But, that is not enough for religion. This is a highly specialised form of religious awareness. It has to be expressed in some other way also – by ecstatic expressions in some way or the other. You cannot merely say: "I like you! I adore you! I think of you! I am happy with you! Wonderful!" and then keep quiet. This is a meditation, but still it is not sufficient. You have to be in ecstasy over this matter. This ecstasy, this rapture, this struggle of the soul to express itself in as mighty a way as possible – to express what it feels in its ultimate recognition and acceptance of the Great Reality – took the form of heroic poems, majestic poetry which picturised the historical events in human society as a struggle of the soul to recognise the might and magnificence of God in greater and greater intensity. The more you think about it, the more you feel ecstatic about it – and there is no end for this ecstasy. The more you feel it, the more you want to feel more of it. There is no limit at all for your feeling, for the gesture, the joy, the satisfaction, and the jumping, as it were, of the entire soul within for wanting it expressed in every form of life. We have the great epics – the Ramayana and the Mahabharata – where poetry reaches its limit. The heroism of expression of the soul reaches its farthest limit in epics such as the Mahabharata. Therefore, it is well said that you cannot know the Vedas as they are in themselves, in their true meaning, unless you also know the implication of the epics.
In one of the verses of the Mahabharata, we are told that it would be like killing the Veda itself if we practise a merely theoretical, parrot-like recitation of a its mantras, or imagine that we are thinking it satisfactorily without knowing the implications and suggestions which bring the soul to heights of rapture. With the epics and the Puranas, which are the highlighting factors of human history in a divinised form, these records add a special impetus to the rise of the soul to unending heights. Then only can one know the real meaning of the Veda, because, as I mentioned, originally the Veda mantras were prayers to the Almighty God in various forms. But, they are not only that much. The presence of an Almighty Being can be recognised through external perceptivity, internal feeling, as the operating force in human society and the law supreme that controls everything. All facets are included in the recognition of the God of the Vedas. So, the epics and Puranas came later on as an expatiation, in more detail, in a more acceptable form to human sentiment and feeling. That is a further development of religion – Vedas, Samhitas, Brahmanas, Aranyakas, Upanishads and the epics. The Bhagavadgita is a part of the Mahabharata.
The historical significance involved in these epics, the Ramayana and the Mahabharata, are accentuated further in the eighteen Puranas, some of which are very important. Inasmuch as the total concept of the Absolute is difficult to entertain in the mind, the feelings divided the concept of God into a tripartite recognition as the creator, the preserver and the destroyer, because this is what we see in this world. What does God do? He does not sit quiet, simply gazing. He creates; He destroys; He preserves. So God, in three forms, was conceived as Brahma, Vishnu and Siva. The creative force is Brahma, the preservative force is Vishnu and the transforming, evolutionary aspect – we may call it the destroying aspect – is Rudra, Siva. These Puranas are eighteen in number, and six of them are devoted to Brahma and creation, six of them to Vishnu, and six of them to Siva. But, more than that, there are also many other details of historical significance in the Puranas. The Puranas are wonderful; but, they are all in Sanskrit. Many people who do not know Sanskrit cannot know what these Purnanas and the Ramayana and Mahabharata are. Fortunately, today we have English translations of these great texts. The whole of the Mahabharata has been translated into the English language, in twelve volumes; and the Ramayana, of course, is very famous. Everywhere, in every language, the Ramayana can be found.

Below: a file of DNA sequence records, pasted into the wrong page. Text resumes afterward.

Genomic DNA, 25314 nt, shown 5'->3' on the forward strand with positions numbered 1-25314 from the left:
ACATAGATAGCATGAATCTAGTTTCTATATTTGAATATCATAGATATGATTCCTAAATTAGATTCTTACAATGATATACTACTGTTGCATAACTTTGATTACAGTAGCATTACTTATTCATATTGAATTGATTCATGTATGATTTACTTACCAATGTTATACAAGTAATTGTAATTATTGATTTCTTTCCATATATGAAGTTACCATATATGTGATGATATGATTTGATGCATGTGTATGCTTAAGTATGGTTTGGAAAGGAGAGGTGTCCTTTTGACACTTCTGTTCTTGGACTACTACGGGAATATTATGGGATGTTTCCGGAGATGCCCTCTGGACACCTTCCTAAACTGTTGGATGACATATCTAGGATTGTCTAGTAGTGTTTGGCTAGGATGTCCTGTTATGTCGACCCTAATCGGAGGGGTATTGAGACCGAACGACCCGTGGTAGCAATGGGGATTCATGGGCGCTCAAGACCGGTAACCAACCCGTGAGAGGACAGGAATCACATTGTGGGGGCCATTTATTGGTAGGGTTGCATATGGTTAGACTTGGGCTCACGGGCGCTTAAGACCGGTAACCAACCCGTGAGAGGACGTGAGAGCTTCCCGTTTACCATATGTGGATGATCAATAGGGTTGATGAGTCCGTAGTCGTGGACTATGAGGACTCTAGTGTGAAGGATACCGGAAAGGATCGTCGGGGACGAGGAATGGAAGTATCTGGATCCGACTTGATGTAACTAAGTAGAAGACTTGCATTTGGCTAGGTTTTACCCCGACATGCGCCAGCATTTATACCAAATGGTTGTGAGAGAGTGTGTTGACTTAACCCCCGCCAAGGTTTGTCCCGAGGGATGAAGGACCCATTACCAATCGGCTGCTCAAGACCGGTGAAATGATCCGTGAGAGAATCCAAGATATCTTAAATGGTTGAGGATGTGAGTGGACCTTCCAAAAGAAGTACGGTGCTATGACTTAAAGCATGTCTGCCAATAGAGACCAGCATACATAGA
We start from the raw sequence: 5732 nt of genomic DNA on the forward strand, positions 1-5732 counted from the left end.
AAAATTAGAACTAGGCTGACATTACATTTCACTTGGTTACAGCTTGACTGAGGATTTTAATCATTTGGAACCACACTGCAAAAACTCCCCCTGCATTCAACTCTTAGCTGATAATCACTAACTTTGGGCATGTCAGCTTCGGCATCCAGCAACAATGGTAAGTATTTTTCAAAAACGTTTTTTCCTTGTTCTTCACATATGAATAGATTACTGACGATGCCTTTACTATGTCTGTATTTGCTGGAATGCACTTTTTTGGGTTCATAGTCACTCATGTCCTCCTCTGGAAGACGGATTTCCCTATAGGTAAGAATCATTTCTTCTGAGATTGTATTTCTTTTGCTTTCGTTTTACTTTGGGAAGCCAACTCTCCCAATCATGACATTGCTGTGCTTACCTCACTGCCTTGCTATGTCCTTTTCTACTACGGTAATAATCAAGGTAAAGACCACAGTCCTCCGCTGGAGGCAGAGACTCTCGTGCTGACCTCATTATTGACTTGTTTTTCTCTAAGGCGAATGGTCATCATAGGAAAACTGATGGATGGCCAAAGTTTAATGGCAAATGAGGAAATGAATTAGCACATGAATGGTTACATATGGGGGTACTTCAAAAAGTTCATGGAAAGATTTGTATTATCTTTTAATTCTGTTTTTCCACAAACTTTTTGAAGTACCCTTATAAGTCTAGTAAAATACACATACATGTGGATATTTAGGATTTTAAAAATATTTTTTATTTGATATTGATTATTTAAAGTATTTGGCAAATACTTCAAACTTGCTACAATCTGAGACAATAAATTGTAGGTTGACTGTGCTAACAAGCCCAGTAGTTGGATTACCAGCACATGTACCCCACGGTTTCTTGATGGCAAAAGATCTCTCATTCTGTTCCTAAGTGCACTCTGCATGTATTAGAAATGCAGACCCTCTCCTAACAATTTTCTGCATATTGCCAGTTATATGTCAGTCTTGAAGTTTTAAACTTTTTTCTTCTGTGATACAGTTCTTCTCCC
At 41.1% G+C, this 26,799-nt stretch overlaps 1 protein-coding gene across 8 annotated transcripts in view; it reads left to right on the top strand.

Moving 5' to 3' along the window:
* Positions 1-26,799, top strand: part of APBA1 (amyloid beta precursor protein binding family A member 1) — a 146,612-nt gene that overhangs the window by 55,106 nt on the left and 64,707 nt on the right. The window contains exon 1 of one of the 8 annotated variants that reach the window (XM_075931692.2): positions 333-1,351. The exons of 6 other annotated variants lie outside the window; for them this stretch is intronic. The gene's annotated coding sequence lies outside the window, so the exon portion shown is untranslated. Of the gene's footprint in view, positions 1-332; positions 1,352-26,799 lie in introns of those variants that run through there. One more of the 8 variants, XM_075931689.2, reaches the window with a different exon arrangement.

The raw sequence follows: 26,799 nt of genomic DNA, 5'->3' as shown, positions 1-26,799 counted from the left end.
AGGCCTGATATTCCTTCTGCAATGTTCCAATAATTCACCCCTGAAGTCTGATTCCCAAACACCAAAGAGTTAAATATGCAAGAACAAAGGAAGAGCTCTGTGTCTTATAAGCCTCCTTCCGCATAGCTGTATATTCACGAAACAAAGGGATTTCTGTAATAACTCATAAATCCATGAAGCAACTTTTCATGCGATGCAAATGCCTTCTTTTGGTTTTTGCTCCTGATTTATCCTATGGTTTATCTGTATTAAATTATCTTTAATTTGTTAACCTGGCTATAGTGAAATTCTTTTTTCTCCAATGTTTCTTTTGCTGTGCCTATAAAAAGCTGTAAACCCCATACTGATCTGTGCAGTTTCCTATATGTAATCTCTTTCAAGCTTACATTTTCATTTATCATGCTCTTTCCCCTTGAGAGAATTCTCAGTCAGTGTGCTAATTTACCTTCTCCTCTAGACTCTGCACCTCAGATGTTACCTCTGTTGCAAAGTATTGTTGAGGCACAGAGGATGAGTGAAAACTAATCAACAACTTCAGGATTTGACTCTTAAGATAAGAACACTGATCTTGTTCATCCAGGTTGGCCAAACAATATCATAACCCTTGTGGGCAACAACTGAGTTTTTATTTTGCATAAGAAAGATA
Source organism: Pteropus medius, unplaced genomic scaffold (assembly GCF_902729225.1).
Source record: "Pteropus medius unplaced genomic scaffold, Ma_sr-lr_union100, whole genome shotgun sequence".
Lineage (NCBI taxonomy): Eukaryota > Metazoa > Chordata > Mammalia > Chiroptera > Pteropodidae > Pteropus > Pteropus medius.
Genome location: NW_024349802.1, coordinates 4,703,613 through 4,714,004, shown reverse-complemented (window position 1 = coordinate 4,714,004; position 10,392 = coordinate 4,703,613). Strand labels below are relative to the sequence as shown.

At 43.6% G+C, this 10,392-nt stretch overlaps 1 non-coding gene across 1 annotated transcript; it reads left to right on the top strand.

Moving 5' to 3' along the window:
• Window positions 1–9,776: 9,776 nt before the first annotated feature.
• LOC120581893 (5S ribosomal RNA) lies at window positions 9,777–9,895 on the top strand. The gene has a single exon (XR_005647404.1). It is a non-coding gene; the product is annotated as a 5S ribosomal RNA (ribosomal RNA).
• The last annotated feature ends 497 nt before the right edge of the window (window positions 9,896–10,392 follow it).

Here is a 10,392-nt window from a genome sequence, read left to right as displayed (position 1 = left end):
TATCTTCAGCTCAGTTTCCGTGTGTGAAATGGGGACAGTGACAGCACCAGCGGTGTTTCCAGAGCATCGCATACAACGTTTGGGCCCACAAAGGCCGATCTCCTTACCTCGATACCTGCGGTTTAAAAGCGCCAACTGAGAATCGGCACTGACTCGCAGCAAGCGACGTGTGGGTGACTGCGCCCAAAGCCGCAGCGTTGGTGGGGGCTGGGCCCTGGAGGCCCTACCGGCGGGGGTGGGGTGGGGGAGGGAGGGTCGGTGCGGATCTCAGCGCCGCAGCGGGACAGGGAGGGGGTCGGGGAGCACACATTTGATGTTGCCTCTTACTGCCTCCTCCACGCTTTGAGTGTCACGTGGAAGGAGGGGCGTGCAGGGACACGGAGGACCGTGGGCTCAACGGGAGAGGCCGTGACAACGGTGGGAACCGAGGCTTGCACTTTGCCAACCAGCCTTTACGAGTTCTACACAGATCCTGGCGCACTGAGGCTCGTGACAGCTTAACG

Still, an inquisitive mind does not keep quiet. It always has to do something. However much you appreciate God, it is not sufficient. You have to appreciate God in many other ways also. Earlier you felt a need to gesticulate and perform rituals to manifest your feelings of devotion to God, and I mentioned these are all described in the Brahmana texts. The very same need was felt once again, later on, in a different fashion altogether. This is the stage of the Agamas and Tantras. They are rituals only, described in a different way altogether from the Brahmanas. The external and exoteric form of the rituals described in the Brahmanas takes an esoteric side in the Agamas and the Tantras, about which I have spoken earlier. This is how religious consciousness went on evolving.